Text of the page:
THE SITUATION OF THE PERFORMING ARTS SECTOR IN SPAIN AFTER THE CRISIS

Young innovative artists like Patricia Pardo from Valencia struggles for surviving in spite of the cuttings and political corruption in her region
Young innovative artists like Patricia Pardo from Valencia struggles for surviving in spite of the cuttings and political corruption in her region (Photo: “Cul Kombat”, her last Patricia Pardo production)

I wouldn’t say that the performing arts sector in Spain was strong and highly creative, but in 30 years it developed substantially. Regular framework funds for artists and companies were implemented and new venues and creation centres were opened. All of this at a local, regional and national level. A broad array of public institutions covered different aspects of the development of the performing arts. However, the modernization process was not finished yet, there were still reforms to do: the high political dependence, lack of democracy in cultural institutions and some new expensive buildings without artistic projects, only built to feed the real state bubble and increase the public debt. Besides, the presence and support to contemporary innovative performing arts was not guaranteed in local public venues, in fact the vast majority of the performing spaces.

But the austerity policies of the Troika beat Spain in 2011. At that moment the public funding cuttings started and the axe harmed the endowment state in its public health system, education and culture. And culture was who suffered the most, being reduced the public budget around 50% in average in four years. Moreover, in order to collect more taxes, the government raised the TVA for culture from 8% to 21%. The results of this policy has been the disappearance of a great deal of performing arts independent sector and the precariousness of those who have survived. Now is not easy to produce new works and worse if you feel as an artist the need to be innovative. Innovation doesn’t sell in Spain and now sell is the main way to get funds to survive. Some continue – just a few, because the lack on an international culture- widening their routes to international circuits.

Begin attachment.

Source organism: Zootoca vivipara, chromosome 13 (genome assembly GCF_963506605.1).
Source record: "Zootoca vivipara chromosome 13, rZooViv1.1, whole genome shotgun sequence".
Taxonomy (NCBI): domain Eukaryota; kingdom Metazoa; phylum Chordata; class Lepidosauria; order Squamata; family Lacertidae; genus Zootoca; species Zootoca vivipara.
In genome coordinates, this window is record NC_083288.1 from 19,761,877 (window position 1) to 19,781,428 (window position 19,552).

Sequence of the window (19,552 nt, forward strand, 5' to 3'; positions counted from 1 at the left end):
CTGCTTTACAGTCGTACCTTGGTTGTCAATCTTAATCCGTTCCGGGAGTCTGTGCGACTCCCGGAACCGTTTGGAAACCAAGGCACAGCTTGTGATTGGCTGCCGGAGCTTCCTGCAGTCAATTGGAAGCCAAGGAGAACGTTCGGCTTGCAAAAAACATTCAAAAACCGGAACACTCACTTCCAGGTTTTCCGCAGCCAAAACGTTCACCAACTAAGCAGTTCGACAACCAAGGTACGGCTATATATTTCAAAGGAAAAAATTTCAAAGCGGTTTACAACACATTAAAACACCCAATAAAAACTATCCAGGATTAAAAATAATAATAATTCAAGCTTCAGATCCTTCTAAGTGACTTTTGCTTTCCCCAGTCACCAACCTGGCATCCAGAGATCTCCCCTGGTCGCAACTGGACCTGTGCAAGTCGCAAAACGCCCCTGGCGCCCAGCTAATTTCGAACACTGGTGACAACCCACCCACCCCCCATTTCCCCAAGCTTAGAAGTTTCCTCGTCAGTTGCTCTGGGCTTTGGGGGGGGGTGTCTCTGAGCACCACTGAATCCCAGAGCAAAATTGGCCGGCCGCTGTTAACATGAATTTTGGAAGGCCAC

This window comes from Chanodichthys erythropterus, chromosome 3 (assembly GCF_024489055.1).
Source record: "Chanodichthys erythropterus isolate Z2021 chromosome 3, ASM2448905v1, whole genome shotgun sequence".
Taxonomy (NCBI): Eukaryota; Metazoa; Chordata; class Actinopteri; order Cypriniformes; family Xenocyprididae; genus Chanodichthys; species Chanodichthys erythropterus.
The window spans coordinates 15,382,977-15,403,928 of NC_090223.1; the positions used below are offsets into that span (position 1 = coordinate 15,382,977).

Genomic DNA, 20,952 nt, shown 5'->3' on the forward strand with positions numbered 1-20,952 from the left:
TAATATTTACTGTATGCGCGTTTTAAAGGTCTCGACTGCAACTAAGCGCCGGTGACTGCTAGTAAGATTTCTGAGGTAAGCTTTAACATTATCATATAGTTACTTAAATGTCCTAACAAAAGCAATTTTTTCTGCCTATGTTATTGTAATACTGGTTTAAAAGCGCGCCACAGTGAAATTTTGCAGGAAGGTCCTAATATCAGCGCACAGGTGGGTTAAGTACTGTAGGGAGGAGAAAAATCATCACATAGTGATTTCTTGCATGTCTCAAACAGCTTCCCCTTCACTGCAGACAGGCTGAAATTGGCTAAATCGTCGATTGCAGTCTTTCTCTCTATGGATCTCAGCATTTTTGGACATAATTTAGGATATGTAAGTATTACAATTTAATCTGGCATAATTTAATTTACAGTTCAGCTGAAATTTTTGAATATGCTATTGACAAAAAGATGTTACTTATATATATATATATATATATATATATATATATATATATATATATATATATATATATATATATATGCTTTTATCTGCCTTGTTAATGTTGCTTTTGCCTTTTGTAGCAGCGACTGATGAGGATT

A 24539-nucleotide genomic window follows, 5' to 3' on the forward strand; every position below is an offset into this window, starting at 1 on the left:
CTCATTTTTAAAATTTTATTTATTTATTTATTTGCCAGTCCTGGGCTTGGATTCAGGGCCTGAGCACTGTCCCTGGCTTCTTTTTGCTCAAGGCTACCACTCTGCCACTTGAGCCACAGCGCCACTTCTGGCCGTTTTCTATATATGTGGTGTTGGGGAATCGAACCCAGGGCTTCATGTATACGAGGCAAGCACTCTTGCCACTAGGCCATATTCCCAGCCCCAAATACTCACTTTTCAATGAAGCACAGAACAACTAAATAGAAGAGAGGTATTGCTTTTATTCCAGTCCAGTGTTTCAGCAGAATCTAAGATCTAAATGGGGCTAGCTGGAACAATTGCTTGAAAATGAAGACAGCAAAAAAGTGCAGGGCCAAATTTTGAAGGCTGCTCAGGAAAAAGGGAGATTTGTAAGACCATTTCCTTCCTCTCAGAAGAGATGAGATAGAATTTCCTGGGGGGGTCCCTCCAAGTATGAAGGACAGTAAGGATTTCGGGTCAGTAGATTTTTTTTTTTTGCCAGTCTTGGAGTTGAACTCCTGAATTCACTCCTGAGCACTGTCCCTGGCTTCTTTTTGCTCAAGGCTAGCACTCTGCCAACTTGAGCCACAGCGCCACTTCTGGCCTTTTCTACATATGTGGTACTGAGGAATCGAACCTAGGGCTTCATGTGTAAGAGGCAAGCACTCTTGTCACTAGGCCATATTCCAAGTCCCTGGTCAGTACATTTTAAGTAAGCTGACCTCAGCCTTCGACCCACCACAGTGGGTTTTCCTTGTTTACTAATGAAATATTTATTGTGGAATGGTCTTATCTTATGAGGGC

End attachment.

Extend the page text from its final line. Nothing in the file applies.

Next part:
In 2016 the situation is more stable, people are used to this new situation. However, new political movements are taking over local and regional institutions. These new politicians are more sensitive to the arts and culture, and some situations have been reversed in big cities like Barcelona, Madrid, Valencia ….. Nevertheless, the threatening hands of the Troika and its austerity policies, still alive, leave little air the Spanish cultural sector for breathe.

The question is, what artists would get of an advocacy plan of IETM in a European level? Is realistic that IETM alone or in coalition with other cultural sectors will be able to soften the hard hearts of the European politicians and bureaucrats? From the South of Europe the challenge is enormous but there are not many other chances. We should try it. We should make pedagogy of the public values of the arts and convince them or, why not, change them.

(This text was my contribution to the open discussion on “Public Funding for the Arts” in IETM Forum)

 

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